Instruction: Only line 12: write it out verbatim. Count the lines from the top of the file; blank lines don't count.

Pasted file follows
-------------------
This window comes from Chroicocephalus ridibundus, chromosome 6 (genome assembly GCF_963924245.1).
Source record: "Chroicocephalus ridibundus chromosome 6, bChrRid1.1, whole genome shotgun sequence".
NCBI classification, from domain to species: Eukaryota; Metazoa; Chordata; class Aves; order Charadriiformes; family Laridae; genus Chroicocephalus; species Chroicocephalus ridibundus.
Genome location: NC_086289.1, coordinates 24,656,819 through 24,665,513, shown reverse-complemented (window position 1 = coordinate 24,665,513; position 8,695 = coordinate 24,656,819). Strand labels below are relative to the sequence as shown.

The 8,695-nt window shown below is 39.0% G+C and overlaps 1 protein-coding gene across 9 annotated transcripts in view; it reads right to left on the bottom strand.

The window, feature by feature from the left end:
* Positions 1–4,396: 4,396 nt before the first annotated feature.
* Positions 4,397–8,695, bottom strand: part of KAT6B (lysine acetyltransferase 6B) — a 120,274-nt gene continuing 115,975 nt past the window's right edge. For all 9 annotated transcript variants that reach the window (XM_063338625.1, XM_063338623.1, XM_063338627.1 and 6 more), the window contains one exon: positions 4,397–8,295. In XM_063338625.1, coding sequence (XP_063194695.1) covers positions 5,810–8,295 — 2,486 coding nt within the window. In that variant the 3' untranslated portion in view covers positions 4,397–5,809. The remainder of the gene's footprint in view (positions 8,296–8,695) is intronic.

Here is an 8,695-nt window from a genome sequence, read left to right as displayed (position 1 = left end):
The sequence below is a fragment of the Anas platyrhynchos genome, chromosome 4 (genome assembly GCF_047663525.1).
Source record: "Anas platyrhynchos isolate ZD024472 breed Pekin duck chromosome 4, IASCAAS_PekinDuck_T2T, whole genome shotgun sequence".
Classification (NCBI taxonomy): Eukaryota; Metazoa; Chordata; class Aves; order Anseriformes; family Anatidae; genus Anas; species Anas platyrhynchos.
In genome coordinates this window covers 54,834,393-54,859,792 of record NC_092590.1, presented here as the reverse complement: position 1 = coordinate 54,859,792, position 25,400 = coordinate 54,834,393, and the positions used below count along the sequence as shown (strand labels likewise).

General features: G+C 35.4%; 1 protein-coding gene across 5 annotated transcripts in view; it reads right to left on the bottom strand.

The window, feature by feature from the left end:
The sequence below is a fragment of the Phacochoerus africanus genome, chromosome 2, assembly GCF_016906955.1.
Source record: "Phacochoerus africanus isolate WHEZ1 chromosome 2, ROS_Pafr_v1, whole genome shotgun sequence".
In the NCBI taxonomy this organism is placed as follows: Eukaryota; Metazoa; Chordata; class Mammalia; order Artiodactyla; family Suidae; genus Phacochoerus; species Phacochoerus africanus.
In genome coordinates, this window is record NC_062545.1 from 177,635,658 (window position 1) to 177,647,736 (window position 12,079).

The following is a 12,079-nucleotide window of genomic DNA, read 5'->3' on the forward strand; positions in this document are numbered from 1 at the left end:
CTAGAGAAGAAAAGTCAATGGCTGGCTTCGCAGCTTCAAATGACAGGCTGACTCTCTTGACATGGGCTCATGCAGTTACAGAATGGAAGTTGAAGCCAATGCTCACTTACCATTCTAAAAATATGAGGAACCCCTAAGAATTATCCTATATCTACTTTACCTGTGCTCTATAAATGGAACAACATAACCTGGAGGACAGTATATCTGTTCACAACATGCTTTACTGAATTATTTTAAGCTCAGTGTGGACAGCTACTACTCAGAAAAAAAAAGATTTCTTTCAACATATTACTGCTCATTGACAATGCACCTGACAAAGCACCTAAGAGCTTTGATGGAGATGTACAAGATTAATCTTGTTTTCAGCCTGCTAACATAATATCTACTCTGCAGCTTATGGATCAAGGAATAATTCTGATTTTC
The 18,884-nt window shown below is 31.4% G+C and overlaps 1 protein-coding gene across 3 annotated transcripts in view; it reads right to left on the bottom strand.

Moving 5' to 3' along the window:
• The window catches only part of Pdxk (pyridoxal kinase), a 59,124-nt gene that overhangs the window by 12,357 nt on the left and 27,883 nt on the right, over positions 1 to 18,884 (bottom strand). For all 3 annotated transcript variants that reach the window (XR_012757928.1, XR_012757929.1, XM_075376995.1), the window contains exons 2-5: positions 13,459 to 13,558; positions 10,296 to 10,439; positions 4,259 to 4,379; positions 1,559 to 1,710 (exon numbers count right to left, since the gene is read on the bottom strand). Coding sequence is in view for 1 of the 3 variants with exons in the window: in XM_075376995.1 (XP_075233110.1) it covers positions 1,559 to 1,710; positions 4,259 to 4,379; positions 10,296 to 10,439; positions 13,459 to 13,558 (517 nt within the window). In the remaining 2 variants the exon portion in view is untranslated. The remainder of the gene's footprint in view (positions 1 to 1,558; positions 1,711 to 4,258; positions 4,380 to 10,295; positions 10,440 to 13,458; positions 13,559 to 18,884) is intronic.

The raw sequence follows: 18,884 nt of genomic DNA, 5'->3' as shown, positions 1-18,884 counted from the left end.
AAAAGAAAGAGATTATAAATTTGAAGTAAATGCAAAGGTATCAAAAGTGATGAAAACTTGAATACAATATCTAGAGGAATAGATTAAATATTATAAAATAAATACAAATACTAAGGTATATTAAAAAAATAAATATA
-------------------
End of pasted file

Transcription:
Classification (NCBI taxonomy): Eukaryota; Metazoa; Chordata; class Aves; order Anseriformes; family Anatidae; genus Anas; species Anas platyrhynchos.